William Shakespeare’s tragedy Macbeth has seen several terrific big-screen versions, tackled by directors as esteemed as Orson Welles, Roman Polanski and Akira Kurosawa. The tale of murder and paranoia, featuring one of the most maniacal female villains in all of literature (Lady Macbeth), is a work that continues to inspire and influence storytelling to this day. In fact, many culture commentators have noted that the relationship between Frank and Claire Underwood on House of Cards has shades of the power-hungry, conniving characters from Shakespeare’s classic.
Now, a new film adaptation of the beloved tragedy is set to hit theatres either later this year or early in 2015, with Michael Fassbender as Macbeth and Marion Cotillard as Lady Macbeth. The first photos of the adaptation have arrived online today (you can find them above and below) and they indicate just how dark and depraved director Justin Kerzel (Snowtown) is going with the already macabre material.
The photograph below, of Fassbender’s dark general in the battlefield, with a look of wicked desperation on his painted face, is a good indicator that his performance could be masterful. “He’s suffering from post traumatic stress disorder,” the actor told The Daily Mail. “He’s having these hallucinations, and he needs to return to the violence to find some sort of clarity, or peace.”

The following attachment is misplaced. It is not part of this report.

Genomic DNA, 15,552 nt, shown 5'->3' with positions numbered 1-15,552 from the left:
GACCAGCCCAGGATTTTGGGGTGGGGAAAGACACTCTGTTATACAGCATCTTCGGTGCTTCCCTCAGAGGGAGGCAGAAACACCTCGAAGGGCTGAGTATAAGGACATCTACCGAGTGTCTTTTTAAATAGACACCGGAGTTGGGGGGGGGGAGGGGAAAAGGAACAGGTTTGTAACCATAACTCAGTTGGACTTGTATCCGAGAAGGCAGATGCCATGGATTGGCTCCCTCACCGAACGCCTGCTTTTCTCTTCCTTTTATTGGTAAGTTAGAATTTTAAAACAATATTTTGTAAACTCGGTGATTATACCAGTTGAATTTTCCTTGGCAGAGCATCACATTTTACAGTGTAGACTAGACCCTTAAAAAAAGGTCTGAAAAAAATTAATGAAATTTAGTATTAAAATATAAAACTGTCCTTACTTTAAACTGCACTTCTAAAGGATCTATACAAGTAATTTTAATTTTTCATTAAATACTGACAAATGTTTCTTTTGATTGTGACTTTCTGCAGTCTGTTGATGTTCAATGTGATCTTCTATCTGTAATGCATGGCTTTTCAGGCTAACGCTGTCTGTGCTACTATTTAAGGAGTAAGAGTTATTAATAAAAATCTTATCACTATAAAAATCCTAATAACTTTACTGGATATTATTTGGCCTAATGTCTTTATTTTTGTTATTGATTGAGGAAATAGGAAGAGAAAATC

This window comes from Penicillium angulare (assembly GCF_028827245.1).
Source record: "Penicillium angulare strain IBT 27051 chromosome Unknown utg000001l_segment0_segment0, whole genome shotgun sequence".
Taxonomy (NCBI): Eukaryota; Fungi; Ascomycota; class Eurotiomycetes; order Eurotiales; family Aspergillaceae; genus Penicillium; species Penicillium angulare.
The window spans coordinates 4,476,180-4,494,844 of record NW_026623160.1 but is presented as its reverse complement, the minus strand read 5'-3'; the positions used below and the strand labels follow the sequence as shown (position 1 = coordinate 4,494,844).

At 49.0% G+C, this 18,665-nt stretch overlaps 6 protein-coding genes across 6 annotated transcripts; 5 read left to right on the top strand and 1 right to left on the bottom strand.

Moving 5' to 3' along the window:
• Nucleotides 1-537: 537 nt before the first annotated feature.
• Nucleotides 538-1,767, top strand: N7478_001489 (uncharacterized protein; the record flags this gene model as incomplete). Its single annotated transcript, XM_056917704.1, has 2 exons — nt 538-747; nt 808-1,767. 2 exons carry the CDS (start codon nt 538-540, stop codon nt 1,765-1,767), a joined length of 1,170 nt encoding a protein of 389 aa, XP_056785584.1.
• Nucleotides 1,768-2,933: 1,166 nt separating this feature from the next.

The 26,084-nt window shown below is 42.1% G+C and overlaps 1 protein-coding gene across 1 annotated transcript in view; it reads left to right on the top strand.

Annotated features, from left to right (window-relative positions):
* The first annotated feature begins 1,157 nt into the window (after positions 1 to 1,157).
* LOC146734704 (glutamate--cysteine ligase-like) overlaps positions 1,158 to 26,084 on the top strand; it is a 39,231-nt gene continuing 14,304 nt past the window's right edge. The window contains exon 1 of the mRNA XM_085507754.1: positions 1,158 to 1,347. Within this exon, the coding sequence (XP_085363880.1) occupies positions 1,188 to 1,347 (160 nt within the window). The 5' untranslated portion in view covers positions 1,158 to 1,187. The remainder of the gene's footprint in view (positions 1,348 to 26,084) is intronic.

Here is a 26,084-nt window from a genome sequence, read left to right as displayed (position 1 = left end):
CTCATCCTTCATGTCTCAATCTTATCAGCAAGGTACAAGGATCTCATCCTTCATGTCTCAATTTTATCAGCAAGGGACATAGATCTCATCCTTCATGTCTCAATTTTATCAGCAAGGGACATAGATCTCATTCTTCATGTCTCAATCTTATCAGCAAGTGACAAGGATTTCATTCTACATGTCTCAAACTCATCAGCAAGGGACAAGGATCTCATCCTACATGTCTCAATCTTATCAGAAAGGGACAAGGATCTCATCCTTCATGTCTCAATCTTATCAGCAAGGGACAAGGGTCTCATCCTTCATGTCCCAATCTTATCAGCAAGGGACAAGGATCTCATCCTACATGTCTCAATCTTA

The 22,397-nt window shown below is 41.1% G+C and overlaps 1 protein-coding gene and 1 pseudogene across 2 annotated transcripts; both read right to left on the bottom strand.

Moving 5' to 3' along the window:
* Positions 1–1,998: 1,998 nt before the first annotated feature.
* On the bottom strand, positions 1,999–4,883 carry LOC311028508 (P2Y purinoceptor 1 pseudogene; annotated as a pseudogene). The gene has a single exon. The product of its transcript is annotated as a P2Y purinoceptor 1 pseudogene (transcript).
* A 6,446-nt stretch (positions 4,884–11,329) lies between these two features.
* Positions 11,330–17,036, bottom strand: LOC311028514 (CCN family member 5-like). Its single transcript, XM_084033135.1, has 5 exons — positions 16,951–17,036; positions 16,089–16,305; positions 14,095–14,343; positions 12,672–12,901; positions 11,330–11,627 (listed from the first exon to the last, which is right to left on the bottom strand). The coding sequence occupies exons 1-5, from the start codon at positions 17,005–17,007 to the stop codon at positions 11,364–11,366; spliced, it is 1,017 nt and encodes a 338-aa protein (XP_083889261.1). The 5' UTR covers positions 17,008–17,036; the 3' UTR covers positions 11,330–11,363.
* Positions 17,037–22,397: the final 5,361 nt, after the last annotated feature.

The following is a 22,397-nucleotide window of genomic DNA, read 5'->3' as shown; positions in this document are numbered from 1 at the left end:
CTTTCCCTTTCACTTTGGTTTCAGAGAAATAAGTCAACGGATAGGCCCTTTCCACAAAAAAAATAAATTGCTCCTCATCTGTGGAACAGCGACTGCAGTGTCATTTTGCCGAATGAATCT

Fassbender and Cotillard are two of the finest actors in contemporary cinema, perhaps best known for roles full of madness, violence and/or paranoia. Fassbender’s frightening portrayal of Edwin Epps in 12 Years a Slave showed the dark depths the actor could go to. Meanwhile, Cotillard’s fiery performances in Inception and Rust and Bone proves she has the compulsive power to take on one of literature’s finest villains.
Paddy Considine, David Thewlis, The Great Gatsby‘s Elizbeth Debicki and Fassbender’s Prometheus co-star Sean Harris round out the film’s ensemble. Let us hope that when Macbeth hits theatres, the strength of the material along with the stellar cast ensures that it is more than “a tale told by an idiot, full of sound and fury, signifying nothing.”
Source: The Film Stage